humanistic approaches emphasize integrated personal experience
Humanistic Approaches Emphasize Integrated Personal Experience
  • Humanistic approaches to personality:
    • Emphasize subjective personal experience and belief systems
    • Propose that people seek to fulfill their human potential for personal growth through greater self-understanding
      • Self-actualization
    • At its core, humanism focuses on subjective human experience, or phenomenology, and views each person as inherently good
humanistic approaches emphasize integrated personal experience1
Humanistic Approaches Emphasize Integrated Personal Experience
  • The two most well-known humanistic psychologists are Maslow and Rogers
    • Abraham Maslow
      • Theory of motivation
humanistic approaches emphasize integrated personal experience2
Humanistic Approaches Emphasize Integrated Personal Experience
  • Carl Rogers
    • Advocated a client-centered approach
    • Focused on creating a warm, supportive, and accepting environment and dealing with clients’ problems and concerns as clients understood them
    • Recommended that parents provide unconditional positive regard to their children, thereby raising fully functional adults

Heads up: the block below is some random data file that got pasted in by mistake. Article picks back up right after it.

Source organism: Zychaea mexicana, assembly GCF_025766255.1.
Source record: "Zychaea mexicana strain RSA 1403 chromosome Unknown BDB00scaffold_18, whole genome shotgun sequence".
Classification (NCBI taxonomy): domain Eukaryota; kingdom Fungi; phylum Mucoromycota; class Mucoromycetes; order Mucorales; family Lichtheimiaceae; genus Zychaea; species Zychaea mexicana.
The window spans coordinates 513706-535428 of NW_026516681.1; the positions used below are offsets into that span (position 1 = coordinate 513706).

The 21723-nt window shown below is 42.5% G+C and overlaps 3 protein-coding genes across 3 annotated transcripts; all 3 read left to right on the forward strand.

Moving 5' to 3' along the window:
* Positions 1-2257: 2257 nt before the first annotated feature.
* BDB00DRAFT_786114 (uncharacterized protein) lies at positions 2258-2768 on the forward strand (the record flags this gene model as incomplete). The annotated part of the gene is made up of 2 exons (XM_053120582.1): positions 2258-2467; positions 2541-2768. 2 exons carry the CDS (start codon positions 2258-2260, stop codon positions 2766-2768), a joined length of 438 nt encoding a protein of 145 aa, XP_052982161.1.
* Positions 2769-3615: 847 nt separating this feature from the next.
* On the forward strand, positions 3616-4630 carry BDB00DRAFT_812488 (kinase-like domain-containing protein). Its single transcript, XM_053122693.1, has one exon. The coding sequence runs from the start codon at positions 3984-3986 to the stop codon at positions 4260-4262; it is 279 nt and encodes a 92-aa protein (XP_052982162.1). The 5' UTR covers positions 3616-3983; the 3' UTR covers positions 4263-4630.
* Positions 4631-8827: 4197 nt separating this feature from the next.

humanistic approaches emphasize integrated personal experience3
Humanistic Approaches Emphasize Integrated Personal Experience
  • Only recently have psychologists begun using scientific methods to study the positive aspects of humanity
    • Seligman’s research into positive psychology
  • Broaden-and-build theory
    • Positive emotions prompt people to consider novel and creative solutions to their problems
      • May help resilient people cope effectively with setbacks or negative life experiences
type and trait approaches describe behavioral dispositions
Type and Trait Approaches Describe Behavioral Dispositions
  • Typologies:
    • Discrete categories in which we place people
  • Traits:
    • Behavioral dispositions that endure over time and across situations
type and trait approaches describe behavioral dispositions1
Type and Trait Approaches Describe Behavioral Dispositions
  • Implicit personality theory:
    • Personality characteristics go together
      • Allowing for predictions about people on the basis of minimal evidence
  • Estimates of the number of traits have ranged from almost 18,000 to the 16 Cattell identified through factor analysis
type and trait approaches describe behavioral dispositions2
Type and Trait Approaches Describe Behavioral Dispositions
  • Eysenck’s hierarchical model:
    • The specific response level
      • Observed behaviors
    • The habitual response level
      • Behaviors observed on several occasions
    • Traits
  • Eysenck proposed three superordinate traits:
    • Introversion-extraversion, emotional stability, and psychoticism (or constraint)